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US-China tensions

SMIC says US sanctions will hurt advanced-chip development

Chinese tech leader rejects alleged relationship with the military

SMIC said in a statement that "the U.S. move will badly affect the company's own R&D and production capacity construction of advanced technologies of 10 nanometers and below."   © Reuters

BEIJING -- China's top chipmaker Semiconductor Manufacturing International Corp. said Sunday that its addition to a U.S. export control blacklist will likely hamper its development of cutting-edge technologies.

In a statement, SMIC said that an initial assessment shows that "the U.S. move will badly affect the company's own R&D and production capacity construction of advanced technologies of 10 nanometers and below."

"The U.S. decision does not pose a significant negative impact to the company's operation and finances in the short term," SMIC added, since it is not currently mass-producing chips that use technologies below 10 nm.

SMIC leads China's campaign to establish a self-sufficient semiconductor industry, one not dependent on U.S. companies. The administration of President Xi Jinping has prioritized such efforts.

The Trump administration, meanwhile, appears intent on thwarting China's moves to acquire such capabilities, before it leaves office.

Friday's decision by the Commerce Department to add SMIC to the so-called Entity List will require U.S. exporters to apply for a license to sell to the company, thus restricting its access to American technology.

The department specified that equipment or materials that could be used to produce advanced semiconductors -- 10 nanometers or below -- will be subject to a "presumption of denial to prevent such key technology from supporting China's military-civil fusion efforts."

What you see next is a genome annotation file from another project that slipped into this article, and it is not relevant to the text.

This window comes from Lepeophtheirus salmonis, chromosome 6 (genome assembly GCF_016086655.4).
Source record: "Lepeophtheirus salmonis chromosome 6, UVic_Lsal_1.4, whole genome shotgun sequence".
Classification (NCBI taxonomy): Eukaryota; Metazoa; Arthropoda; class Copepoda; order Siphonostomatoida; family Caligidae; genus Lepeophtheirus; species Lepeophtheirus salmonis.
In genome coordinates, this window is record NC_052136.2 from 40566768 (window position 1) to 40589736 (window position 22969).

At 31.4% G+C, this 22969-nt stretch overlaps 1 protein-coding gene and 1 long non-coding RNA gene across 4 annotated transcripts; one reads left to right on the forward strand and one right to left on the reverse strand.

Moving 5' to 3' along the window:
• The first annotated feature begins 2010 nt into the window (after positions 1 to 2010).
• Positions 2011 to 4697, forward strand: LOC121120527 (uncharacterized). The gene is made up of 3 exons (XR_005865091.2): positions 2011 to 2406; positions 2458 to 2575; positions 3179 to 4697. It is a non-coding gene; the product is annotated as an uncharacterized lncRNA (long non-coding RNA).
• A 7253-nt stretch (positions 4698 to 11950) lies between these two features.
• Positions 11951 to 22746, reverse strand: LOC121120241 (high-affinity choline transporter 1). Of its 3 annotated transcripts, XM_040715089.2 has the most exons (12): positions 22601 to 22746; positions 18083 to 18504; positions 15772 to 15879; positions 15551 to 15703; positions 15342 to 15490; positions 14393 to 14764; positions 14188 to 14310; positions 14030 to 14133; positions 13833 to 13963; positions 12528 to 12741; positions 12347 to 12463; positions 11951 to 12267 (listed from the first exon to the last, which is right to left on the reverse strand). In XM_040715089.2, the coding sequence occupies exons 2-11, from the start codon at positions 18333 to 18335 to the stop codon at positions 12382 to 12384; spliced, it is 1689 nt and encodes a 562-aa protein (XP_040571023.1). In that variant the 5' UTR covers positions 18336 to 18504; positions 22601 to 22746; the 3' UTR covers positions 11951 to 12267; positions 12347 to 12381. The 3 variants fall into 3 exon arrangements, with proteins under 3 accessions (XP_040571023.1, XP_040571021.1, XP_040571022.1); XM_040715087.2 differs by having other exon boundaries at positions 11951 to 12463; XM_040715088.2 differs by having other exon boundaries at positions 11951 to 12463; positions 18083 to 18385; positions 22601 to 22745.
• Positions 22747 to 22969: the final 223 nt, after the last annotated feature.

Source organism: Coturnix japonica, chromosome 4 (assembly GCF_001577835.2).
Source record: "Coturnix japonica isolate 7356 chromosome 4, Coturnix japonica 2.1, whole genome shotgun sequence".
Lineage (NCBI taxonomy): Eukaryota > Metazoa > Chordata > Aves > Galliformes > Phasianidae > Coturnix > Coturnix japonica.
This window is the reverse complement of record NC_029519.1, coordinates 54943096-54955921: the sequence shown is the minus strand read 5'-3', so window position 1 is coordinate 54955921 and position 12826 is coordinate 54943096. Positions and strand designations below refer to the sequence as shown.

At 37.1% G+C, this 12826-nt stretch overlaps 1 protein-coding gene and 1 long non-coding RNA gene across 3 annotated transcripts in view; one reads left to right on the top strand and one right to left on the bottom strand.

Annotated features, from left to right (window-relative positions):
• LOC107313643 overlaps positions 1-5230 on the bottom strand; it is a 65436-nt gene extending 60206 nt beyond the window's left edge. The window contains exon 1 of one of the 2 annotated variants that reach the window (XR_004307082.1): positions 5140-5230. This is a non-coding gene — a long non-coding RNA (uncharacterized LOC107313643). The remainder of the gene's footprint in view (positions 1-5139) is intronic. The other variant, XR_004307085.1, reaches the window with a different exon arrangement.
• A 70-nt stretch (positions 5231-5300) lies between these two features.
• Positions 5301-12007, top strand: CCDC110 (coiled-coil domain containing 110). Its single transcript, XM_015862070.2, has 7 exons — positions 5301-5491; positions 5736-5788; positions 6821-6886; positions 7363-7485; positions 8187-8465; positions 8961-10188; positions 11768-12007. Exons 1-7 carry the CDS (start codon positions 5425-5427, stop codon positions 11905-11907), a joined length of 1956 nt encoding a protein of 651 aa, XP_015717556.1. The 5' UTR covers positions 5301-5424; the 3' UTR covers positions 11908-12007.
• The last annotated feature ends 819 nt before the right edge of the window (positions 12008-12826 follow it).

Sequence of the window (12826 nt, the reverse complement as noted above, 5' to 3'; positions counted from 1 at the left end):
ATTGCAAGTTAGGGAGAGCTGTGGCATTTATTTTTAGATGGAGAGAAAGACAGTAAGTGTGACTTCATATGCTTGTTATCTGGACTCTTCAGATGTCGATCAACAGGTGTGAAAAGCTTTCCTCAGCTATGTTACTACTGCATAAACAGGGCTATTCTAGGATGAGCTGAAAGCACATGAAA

In September, the Department of Commerce's Bureau of Industry and Security issued letters informing certain American companies they must henceforth obtain a license before continuing to supply goods and services to SMIC.

The latest U.S. move expands the restrictions to non-American companies, including those from Japan.

In the statement, SMIC reiterated that its operation is not related to military use.

On Friday, U.S. Commerce Secretary Wilbur Ross said: "We will not allow advanced U.S. technology to help build the military of an increasingly belligerent adversary. SMIC perfectly illustrates the risks of China's leverage of U.S. technology to support its military modernization."

SMIC said it will continue to cooperate with relevant U.S. government organs, taking all feasible measures to minimize adverse effects and work out a solution.

Separately, Sinopharm Group Chairman Li Zhiming said in a statement Sunday that subsidiary China National Scientific Instruments and Materials, which was also added to the blacklist, is "conducting a thorough assessment on the potential impacts of the decision on the business and operation of the group."

CSIMC is mainly engaged in procurement and sales of lab equipment, according to Sinopharm. The U.S. Commerce Department accused the company of having "enabled wide-scale human rights abuses within China through abusive genetic collections and analysis or high-technology surveillance, and/or [facilitating] the export of items by China that aid repressive regimes around the world."

Hong Kong-listed Sinopharm has developed one of China's leading COVID-19 vaccine candidates.

Additional reporting by Nikkei Asia chief business news correspondent Kenji Kawase. 

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